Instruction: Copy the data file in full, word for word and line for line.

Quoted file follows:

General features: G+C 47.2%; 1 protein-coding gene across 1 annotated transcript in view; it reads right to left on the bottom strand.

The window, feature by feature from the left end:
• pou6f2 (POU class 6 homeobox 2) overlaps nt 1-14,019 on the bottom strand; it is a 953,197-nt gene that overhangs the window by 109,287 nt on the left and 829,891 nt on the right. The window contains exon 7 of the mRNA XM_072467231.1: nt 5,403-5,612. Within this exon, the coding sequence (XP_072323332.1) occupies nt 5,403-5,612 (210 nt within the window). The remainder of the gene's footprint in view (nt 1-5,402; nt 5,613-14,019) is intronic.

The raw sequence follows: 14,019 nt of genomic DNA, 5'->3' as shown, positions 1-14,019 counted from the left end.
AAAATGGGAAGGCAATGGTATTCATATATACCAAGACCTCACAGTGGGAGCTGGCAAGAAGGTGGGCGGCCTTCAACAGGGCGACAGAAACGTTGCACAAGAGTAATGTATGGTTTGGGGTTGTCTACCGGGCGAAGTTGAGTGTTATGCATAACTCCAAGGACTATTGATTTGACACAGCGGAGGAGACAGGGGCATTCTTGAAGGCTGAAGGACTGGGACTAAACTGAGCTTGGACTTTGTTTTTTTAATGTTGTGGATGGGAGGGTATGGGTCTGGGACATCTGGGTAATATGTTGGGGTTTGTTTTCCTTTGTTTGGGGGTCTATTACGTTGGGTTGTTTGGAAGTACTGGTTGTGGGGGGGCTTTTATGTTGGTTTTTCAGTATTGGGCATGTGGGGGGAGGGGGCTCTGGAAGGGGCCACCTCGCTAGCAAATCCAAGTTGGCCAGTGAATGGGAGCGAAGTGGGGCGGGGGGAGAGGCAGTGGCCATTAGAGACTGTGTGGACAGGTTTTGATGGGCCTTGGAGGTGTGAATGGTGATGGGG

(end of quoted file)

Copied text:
General features: G+C 47.2%; 1 protein-coding gene across 1 annotated transcript in view; it reads right to left on the bottom strand.

The window, feature by feature from the left end:
• pou6f2 (POU class 6 homeobox 2) overlaps nt 1-14,019 on the bottom strand; it is a 953,197-nt gene that overhangs the window by 109,287 nt on the left and 829,891 nt on the right. The window contains exon 7 of the mRNA XM_072467231.1: nt 5,403-5,612. Within this exon, the coding sequence (XP_072323332.1) occupies nt 5,403-5,612 (210 nt within the window). The remainder of the gene's footprint in view (nt 1-5,402; nt 5,613-14,019) is intronic.

The raw sequence follows: 14,019 nt of genomic DNA, 5'->3' as shown, positions 1-14,019 counted from the left end.
AAAATGGGAAGGCAATGGTATTCATATATACCAAGACCTCACAGTGGGAGCTGGCAAGAAGGTGGGCGGCCTTCAACAGGGCGACAGAAACGTTGCACAAGAGTAATGTATGGTTTGGGGTTGTCTACCGGGCGAAGTTGAGTGTTATGCATAACTCCAAGGACTATTGATTTGACACAGCGGAGGAGACAGGGGCATTCTTGAAGGCTGAAGGACTGGGACTAAACTGAGCTTGGACTTTGTTTTTTTAATGTTGTGGATGGGAGGGTATGGGTCTGGGACATCTGGGTAATATGTTGGGGTTTGTTTTCCTTTGTTTGGGGGTCTATTACGTTGGGTTGTTTGGAAGTACTGGTTGTGGGGGGGCTTTTATGTTGGTTTTTCAGTATTGGGCATGTGGGGGGAGGGGGCTCTGGAAGGGGCCACCTCGCTAGCAAATCCAAGTTGGCCAGTGAATGGGAGCGAAGTGGGGCGGGGGGAGAGGCAGTGGCCATTAGAGACTGTGTGGACAGGTTTTGATGGGCCTTGGAGGTGTGAATGGTGATGGGG